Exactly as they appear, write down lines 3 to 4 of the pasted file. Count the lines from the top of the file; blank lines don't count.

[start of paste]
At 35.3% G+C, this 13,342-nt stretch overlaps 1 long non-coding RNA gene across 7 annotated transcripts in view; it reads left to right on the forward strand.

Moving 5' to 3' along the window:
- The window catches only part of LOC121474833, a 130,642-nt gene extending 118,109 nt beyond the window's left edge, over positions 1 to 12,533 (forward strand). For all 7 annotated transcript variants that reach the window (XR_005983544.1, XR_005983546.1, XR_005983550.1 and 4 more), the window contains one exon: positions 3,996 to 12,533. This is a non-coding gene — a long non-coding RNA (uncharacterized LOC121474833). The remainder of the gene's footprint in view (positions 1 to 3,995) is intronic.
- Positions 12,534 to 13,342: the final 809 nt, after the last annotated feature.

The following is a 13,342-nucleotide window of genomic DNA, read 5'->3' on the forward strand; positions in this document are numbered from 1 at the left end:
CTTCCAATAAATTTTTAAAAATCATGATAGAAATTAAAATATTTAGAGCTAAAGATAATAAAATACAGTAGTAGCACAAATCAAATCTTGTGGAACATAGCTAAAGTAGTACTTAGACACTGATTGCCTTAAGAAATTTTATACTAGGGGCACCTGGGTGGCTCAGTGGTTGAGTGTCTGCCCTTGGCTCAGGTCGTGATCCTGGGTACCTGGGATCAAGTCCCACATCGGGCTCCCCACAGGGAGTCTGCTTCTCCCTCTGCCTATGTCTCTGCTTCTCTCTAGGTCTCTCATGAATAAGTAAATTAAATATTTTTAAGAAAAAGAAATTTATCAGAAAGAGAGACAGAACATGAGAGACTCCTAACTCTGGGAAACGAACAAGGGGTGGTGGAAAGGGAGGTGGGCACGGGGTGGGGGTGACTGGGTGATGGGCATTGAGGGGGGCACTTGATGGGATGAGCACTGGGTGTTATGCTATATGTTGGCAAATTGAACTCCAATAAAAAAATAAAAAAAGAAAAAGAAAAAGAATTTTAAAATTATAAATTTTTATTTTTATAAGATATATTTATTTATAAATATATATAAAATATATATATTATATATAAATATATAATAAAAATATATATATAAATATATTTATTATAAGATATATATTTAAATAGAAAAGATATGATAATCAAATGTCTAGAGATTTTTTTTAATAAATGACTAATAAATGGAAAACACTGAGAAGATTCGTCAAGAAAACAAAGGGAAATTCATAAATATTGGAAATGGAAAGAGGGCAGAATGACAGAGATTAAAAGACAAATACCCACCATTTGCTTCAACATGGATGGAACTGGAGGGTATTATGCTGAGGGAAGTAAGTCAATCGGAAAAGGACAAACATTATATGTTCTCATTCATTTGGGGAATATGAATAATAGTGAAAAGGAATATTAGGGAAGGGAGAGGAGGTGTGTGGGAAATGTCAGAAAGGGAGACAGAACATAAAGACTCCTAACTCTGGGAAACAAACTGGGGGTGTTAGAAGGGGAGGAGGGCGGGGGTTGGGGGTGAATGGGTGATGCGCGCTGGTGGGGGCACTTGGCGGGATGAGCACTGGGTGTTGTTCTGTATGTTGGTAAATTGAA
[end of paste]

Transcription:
- The window catches only part of LOC121474833, a 130,642-nt gene extending 118,109 nt beyond the window's left edge, over positions 1 to 12,533 (forward strand). For all 7 annotated transcript variants that reach the window (XR_005983544.1, XR_005983546.1, XR_005983550.1 and 4 more), the window contains one exon: positions 3,996 to 12,533. This is a non-coding gene — a long non-coding RNA (uncharacterized LOC121474833). The remainder of the gene's footprint in view (positions 1 to 3,995) is intronic.
- Positions 12,534 to 13,342: the final 809 nt, after the last annotated feature.